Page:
Analysts are predicting that global demand for electric vehicles (EVs) will create a deficit between supply and demand by the end of the decade.
- Capital market company Fitch Solution’s research unit BMI predicts in a recent report that increasing lithium demand will see a deficit within two years.
- It attributes this to limited growth in China’s lithium supply, currently set to grow 6% by 2032. This level of growth will satiate roughly one-third of the growing demand of 20.4% growth.
- The World Economic Forum projects demand of 3 million metric tons of lithium per year by 2030, while global lithium production only measured at 540,000 metric tons in 2021, CNBC notes.
- The Deutsche Bank predicts a 40,000 to 60,000 tonnes lithium deficit by 2025 and a 768,000 tonnes deficit by 2030.
Why It’s News
The rapid growth and investment of clean energy solutions in the past two years has radically spurred change in the global automotive industry, leading dozens of automotive manufacturers to rush into the EV market and produce lines of low-carbon vehicles. S&P Global Commodity Insights estimates that EV sales will hit 13.8 million by the end of this year and 30 million per year by 2030.
Unfortunately, the process has already bogged down due to companies struggling to secure adequate supply chains for raw materials. Sizable companies like Tesla have claimed that delays in its upcoming cars like the Cybertruck are partially attributable to issues with sourcing materials necessary for battery components.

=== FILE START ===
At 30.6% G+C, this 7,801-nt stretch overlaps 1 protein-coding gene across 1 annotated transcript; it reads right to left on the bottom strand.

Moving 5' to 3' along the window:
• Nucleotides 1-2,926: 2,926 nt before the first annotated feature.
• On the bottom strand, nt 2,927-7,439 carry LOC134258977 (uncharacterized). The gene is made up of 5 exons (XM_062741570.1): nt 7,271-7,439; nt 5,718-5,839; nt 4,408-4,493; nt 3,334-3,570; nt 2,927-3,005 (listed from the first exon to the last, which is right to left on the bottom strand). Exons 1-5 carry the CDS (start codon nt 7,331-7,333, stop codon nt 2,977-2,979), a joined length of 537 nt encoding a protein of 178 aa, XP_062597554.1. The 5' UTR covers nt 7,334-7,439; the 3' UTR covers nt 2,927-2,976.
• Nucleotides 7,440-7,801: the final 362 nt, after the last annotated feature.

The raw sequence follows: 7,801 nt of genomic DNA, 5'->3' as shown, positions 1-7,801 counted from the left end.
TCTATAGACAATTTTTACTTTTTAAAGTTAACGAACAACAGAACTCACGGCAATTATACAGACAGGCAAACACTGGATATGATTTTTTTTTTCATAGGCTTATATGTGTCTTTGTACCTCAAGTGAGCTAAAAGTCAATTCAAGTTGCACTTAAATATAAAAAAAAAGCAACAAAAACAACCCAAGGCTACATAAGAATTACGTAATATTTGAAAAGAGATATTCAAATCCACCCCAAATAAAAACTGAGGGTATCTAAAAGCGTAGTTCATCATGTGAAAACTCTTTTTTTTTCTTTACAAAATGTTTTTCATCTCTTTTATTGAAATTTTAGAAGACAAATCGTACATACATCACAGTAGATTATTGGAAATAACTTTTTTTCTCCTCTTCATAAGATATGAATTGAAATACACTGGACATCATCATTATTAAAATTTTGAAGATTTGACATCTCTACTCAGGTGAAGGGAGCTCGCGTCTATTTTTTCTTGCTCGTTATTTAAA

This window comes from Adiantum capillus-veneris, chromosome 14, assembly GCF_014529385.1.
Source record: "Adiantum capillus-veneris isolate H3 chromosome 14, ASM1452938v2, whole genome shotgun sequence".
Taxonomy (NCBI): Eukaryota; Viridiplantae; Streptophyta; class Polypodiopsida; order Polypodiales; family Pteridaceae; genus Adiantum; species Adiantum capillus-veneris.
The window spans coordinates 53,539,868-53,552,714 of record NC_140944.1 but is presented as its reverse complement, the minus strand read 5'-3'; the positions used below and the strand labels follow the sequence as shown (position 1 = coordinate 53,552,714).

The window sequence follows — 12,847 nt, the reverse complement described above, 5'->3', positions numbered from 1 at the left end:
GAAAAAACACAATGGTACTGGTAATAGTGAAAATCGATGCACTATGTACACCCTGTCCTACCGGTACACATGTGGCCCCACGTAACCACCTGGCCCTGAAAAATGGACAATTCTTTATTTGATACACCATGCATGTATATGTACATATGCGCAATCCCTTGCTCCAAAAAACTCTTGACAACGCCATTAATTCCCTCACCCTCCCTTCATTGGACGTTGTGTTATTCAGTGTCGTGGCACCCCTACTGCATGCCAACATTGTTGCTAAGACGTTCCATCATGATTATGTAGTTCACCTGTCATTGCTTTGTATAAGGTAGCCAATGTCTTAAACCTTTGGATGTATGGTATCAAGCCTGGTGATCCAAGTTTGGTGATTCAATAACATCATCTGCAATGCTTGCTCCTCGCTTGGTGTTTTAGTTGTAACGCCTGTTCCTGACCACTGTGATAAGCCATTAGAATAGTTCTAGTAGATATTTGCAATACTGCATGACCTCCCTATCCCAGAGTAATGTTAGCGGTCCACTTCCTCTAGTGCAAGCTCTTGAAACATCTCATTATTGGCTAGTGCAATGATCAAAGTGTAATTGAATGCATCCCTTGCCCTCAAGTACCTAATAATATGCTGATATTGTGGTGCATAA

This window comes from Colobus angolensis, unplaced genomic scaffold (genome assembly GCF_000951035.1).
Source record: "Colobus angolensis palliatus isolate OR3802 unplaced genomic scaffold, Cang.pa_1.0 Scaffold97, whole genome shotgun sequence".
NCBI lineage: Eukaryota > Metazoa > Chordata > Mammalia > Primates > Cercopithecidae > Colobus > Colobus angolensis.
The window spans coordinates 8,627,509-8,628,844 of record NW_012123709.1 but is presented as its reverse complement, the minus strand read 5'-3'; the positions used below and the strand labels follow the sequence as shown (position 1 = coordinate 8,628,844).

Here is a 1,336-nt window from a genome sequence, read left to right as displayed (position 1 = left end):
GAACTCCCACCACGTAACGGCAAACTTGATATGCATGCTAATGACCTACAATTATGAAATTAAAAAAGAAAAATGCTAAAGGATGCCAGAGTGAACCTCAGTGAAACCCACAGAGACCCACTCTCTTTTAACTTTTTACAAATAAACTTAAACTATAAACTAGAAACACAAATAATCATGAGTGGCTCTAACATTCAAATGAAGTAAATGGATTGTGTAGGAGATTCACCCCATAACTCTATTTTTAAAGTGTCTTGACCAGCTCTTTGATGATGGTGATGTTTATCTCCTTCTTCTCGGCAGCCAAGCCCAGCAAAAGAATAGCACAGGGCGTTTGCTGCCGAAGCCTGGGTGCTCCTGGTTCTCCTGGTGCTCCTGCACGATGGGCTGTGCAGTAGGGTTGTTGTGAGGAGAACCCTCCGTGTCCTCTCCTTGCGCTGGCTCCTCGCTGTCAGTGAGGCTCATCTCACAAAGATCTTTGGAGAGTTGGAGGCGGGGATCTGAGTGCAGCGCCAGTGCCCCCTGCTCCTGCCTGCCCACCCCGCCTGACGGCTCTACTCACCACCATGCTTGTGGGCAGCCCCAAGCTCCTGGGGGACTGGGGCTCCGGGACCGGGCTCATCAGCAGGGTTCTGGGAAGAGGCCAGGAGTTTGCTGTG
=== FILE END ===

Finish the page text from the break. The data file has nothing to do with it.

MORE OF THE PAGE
However, analysts are not in universal agreement about the size of the problem. Many believe that the deficit is an overstated issue. Rystad Energy Vice President Susan Zou tells CNBC that global lithium mining is rapidly increasing. She expects it to increase 30% in 2023 and 40% in 2024 as the number of mines increases and global efforts to meet demand gradually increase the supply.
“In the next couple of years, though the lithium supply may stay adequate at a world level, regional supply imbalance is still inevitable. The global battery supply chain may find lithium in shortfall again approaching the end of this decade when the supply growth might not keep pace with that of the demand,” she says.